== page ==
I'm Offended, Part 2
I once used social media to ask my colleagues to share with me some of their craziest stories of offended members. They did not disappoint.
One of my friends shared, "I was in church one day when the pastor looked down from the pulpit, paused his message, and asked some young people to stop whispering back and forth. It was distracting him. He suggested they sit with their parents."
My friend went on to relate that one parent did not take this too well. He stormed out of church and waited outside until the service was over. When the pastor came outside, the member physically grabbed him, ready to punch his lights out. Thankfully, other parishioners restrained the member, but the police were called.
I feel that pastor’s pain. I’m still working with my 3-year-old on not hitting when she’s angry.
Another friend of mine, a classmate from elementary school, gave the general comment, "The worst thing I've ever personally witnessed is shouting, pounding the table and profuse weeping at board meetings. Parishioners tend to save the violence for when I'm away at another church, on vacation, etc. ... Then I hear stories."
Sounds like a daycare that skipped naptime.
Finally, and this is one of my favorites that was submitted, someone recalled, "In our very first assignment, my wife and I were invited to a member’s home, only to find several other members there who were unhappy. We listened until they moved into the realm of personal attack, complaining that my wife was fat and unattractive and an embarrassment to them; also that my car was old."
Children often have a hard time communicating scary feelings like fear, anger and feeling worthless.
Parishioners also experience the temper tantrums of the offended. All it takes is someone bringing the wrong potluck dish, not replying in a timely manner to an email, messing up the sacred-hymn-to-praise-song ratio or forgetting to smile at the wrong person in the foyer, and the spirit of passive aggressive angst, or explosive anger, is released like the kraken.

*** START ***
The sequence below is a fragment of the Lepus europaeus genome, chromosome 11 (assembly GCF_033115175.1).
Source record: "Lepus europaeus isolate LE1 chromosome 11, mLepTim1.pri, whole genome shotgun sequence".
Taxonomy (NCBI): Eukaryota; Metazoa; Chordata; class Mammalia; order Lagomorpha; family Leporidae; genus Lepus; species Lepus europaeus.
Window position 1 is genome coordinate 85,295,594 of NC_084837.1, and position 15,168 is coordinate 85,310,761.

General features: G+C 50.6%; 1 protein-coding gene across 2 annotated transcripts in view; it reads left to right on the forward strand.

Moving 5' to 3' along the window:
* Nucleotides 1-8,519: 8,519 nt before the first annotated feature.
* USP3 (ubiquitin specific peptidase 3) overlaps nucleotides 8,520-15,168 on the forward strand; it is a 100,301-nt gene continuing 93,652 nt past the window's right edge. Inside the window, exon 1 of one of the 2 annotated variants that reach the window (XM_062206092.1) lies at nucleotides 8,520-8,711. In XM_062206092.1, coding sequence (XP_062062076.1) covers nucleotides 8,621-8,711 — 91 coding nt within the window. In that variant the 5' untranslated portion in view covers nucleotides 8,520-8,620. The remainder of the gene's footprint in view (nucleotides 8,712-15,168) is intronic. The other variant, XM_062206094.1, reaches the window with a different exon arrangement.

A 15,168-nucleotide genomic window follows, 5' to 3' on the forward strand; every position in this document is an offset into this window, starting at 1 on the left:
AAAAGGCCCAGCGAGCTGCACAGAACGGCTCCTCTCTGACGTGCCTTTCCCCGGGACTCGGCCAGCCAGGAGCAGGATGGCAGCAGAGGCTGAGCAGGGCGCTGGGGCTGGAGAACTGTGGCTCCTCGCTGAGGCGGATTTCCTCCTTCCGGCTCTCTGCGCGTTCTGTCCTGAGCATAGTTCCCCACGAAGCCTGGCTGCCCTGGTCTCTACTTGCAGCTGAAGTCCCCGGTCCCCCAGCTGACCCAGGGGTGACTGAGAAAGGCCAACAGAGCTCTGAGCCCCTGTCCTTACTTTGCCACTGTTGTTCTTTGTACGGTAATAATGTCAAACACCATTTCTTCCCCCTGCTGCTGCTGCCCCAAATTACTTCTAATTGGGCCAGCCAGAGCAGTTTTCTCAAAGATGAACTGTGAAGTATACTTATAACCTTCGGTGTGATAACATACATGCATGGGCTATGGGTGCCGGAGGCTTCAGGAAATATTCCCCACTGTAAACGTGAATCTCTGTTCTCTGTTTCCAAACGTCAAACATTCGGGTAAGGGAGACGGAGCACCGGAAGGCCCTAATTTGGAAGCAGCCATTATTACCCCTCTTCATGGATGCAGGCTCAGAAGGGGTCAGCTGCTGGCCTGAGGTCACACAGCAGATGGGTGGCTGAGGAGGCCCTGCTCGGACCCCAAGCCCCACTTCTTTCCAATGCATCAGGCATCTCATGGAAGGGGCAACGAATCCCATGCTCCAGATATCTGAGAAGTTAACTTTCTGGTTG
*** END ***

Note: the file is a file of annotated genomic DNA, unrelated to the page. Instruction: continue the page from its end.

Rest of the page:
Scripture is painfully clear that being “offended” belongs to the spiritually immature.
In the Old Testament, the word peh’-shah is used to describe being “offended.” It occurs in places like Ps. 119:165, where the person grounded in God’s Word doesn’t get “offended.” In Prov. 18:19 it describes a stubborn person trapped and separated from a loved one because of hurt feelings. The word on its own means rebellion and disrupting a relationship.1
The New Testament doesn’t have a cheery view either.
Jesus tells a story about the Word of God falling on a “rocky” group of people who get excited but fall away after being “offended” by persecution or troubles (Mark 4:16–17). Why? They have no root system — they are immature and can’t handle not getting their way.
Like kids when they are told “no.”
In Matthew 18:6, Jesus uses the same word to describe causing “little ones” to be “offended.” The Greek word is skandalon (from which we get “scandal”), and its etymology comes from the part of an animal snare that acted as the trigger.2
The picture is a group of people acting in a way to “trap” immature people into being “offended,” which leads to sin. While Jesus suggests being intentionally offensive deserves a pair of “concrete shoes” (Matt. 18:6), the implication is that the “offended” person is the “little one” — not the mature one.
Possibly both are immature based on what Paul says in numerous places (see Rom.14:1–2 and 15:1; 1 Cor. 8:7–12; etc.).
Overall, the Bible uses “offended” to describe weaker/immature believers who can’t manage their emotions when they don’t get their way or experience trouble. The Bible also seems to indicate being offended is not a feeling but a state of being.
In other words, you don’t “feel offended,” you “are offended.”
And here is the problem — when you say, “I’m offended," I can’t help you. You are declaring a relationship to be broken, separated and stuck.
However, if you cool down and say, “I feel sad” or “I feel frustrated” or “I feel misunderstood,” you have given me a starting place to heal the relationship. I can listen to why you feel a certain emotion and help you feel better and strengthen our relationship.
- Gerhard Kittel, Gerhard Friedrich and Geoffrey W. Bromiley, eds., Theological Dictionary of the New Testament, abridged ed. (Grand Rapids: Eerdmans, 1964).